Date of Award

Spring 1-1-2015

Document Type

Dissertation

Degree Name

Doctor of Philosophy (PhD)

Department

Sociology

First Advisor

Leslie Irvine

Second Advisor

Christina A. Sue

Third Advisor

Amy C. Wilkins

Fourth Advisor

Steven M. Samuels

Fifth Advisor

Wilbur J. Scott

Abstract

This dissertation examines how cadets at the United States Air Force Academy make sense of their experiences, form attitudes and beliefs, and construct identities within a restrictive environment where espoused values conflict with theories-in-use. The analysis of qualitative data from focus groups and in-depth interviews, along with visual data in the form of editorial cartoons, shows how cadets engage in resistance against the institution, encounter a culture of non-compliance, perpetuate the military masculine-warrior narrative, and use humor in sense-making and the construction of gender differences.

By exploring how cadets maintain a sense of self that they describe as simultaneously separate from and in line with what USAFA attempts to impose on them, this dissertation contributes to several literatures. In showing how cadets make decisions about doing “the right thing,” the analysis adds to the research on rule-bending, or “secondary adjustments,” in total institutions. It also engages with research on the conflict between espoused values and theories-in-use within organizations. Over time, USAFA has shifted from an institutional to an occupational paradigm, contributing to a decline in commitment to institutional values and the proliferation of a culture of non-compliance. Moreover, cadets have constructed a highly masculinized culture based on an unrealistic narrative of heroism and combat readiness. Pluralistic ignorance creates and perpetuates sexist stereotypes, and the combat narrative, combined with beliefs about physical fitness, becomes an acceptable way to express gender biases. This confluence of factors generates a contradiction between policies promoting the inclusion of women in the military and women’s lived experience. Editorial cartoons both challenge and perpetuate the tensions prevalent within USAFA. They allow cadets and alumni to resist and conform to USAFA norms, express stigmatized emotions, establish boundaries for appropriate behavior, and navigate hegemonic masculinity. The analysis of this highly masculinized total institution suggests potential directions for policy, practice, and further research.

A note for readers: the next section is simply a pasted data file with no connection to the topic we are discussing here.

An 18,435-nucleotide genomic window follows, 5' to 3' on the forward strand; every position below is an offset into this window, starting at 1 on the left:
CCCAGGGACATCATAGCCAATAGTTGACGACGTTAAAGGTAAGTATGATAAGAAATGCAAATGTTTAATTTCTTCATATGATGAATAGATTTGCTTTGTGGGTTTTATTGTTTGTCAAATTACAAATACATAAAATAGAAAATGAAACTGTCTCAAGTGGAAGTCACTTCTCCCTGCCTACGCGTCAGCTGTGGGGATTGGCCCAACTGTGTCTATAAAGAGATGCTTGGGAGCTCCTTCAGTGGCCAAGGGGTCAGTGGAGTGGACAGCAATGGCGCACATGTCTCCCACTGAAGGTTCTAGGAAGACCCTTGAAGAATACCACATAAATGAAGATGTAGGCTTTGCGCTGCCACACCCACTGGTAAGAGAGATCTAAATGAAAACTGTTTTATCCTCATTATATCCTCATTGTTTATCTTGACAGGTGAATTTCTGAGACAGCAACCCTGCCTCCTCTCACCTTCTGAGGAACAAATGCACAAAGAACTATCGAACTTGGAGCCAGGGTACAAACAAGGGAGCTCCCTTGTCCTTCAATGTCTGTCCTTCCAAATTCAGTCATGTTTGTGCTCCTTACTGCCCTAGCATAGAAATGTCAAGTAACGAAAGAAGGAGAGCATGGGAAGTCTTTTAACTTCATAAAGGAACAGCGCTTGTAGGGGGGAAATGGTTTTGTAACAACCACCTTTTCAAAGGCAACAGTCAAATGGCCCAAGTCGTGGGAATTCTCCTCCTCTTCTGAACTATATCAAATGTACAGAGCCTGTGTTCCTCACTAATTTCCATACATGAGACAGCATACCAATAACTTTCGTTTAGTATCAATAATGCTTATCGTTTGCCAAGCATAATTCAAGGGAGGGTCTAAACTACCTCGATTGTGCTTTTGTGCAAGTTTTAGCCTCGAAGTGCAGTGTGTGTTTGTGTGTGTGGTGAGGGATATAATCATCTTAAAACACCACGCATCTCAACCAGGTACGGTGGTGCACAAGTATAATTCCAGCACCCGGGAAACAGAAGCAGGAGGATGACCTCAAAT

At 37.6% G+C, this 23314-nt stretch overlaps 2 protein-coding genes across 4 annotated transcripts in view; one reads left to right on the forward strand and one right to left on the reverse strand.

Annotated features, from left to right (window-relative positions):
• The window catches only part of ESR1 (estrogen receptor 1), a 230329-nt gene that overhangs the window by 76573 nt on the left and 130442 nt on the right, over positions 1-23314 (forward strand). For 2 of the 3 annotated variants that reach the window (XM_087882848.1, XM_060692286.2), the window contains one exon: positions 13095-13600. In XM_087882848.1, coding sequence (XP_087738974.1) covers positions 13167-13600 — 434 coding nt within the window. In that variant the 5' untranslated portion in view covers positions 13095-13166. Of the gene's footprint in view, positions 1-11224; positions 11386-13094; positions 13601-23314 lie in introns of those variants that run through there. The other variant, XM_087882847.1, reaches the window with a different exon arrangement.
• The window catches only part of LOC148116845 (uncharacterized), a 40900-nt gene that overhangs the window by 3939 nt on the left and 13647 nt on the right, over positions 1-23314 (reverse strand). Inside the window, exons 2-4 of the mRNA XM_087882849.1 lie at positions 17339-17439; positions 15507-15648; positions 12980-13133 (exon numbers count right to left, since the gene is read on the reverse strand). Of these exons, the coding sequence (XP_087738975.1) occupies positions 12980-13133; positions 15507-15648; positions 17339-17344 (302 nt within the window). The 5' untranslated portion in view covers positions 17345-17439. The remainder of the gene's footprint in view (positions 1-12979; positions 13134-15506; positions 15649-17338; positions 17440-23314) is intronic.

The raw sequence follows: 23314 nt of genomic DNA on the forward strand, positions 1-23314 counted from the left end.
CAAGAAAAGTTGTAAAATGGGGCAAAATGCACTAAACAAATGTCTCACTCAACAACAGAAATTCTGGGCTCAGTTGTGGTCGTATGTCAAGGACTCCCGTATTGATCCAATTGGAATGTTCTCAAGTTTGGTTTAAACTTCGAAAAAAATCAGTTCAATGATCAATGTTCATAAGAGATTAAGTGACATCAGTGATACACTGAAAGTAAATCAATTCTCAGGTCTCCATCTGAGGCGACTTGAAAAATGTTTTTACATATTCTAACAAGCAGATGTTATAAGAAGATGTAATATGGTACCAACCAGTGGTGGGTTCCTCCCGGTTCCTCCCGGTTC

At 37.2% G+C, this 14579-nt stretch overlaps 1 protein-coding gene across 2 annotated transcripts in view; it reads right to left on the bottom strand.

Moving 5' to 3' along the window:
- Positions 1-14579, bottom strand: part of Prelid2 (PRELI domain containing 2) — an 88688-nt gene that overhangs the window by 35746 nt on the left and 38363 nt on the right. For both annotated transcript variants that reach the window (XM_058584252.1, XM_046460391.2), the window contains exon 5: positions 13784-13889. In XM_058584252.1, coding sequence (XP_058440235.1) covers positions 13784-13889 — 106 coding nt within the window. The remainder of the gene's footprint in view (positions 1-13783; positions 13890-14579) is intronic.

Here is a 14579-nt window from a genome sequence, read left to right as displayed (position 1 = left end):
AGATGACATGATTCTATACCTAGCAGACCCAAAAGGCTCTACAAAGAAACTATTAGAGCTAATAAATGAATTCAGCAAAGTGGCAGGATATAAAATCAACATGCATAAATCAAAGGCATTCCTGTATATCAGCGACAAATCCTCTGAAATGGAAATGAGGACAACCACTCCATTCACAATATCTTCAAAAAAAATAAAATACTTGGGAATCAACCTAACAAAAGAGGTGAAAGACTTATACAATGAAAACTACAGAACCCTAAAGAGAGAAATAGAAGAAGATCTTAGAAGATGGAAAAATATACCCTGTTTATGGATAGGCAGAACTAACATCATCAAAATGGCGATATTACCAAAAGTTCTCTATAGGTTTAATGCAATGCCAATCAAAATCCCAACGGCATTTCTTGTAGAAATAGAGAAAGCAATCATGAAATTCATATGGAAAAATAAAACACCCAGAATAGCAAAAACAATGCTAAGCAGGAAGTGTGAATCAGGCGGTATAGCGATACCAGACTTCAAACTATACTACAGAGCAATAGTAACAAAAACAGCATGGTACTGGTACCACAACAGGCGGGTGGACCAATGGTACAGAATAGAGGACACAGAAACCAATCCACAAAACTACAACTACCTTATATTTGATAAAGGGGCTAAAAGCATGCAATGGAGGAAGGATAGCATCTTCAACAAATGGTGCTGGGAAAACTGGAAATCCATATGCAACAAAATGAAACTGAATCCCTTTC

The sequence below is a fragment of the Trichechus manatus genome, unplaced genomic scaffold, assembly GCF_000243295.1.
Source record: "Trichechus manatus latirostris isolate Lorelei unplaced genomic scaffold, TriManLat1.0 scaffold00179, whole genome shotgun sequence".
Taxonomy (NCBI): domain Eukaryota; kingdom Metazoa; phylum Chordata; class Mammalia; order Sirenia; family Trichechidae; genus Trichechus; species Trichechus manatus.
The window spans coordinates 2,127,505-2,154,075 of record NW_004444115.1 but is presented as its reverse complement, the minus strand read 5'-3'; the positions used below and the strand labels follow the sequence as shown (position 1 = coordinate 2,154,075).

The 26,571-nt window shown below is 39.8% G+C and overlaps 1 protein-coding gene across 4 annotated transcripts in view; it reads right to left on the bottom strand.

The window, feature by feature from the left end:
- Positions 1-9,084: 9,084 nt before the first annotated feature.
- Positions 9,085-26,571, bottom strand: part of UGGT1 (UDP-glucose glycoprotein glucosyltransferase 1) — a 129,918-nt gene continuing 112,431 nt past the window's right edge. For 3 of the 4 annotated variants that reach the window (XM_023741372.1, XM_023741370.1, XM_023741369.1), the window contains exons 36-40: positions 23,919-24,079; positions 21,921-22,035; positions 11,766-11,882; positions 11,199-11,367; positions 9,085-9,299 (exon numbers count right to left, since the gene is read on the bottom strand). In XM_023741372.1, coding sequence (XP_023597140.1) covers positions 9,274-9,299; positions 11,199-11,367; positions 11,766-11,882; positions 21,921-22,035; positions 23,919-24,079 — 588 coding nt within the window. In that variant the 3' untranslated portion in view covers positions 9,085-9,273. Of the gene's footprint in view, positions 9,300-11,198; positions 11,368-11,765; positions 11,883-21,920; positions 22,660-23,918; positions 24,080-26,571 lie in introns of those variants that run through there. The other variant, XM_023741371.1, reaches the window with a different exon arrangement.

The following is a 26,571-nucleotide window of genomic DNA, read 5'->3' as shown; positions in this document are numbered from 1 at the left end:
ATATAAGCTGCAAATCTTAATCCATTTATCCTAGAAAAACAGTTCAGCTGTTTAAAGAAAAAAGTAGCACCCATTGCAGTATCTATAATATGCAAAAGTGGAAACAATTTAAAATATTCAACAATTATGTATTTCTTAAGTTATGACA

These views are those of the author and do not necessarily represent the United States Air Force Academy or any other government agency.

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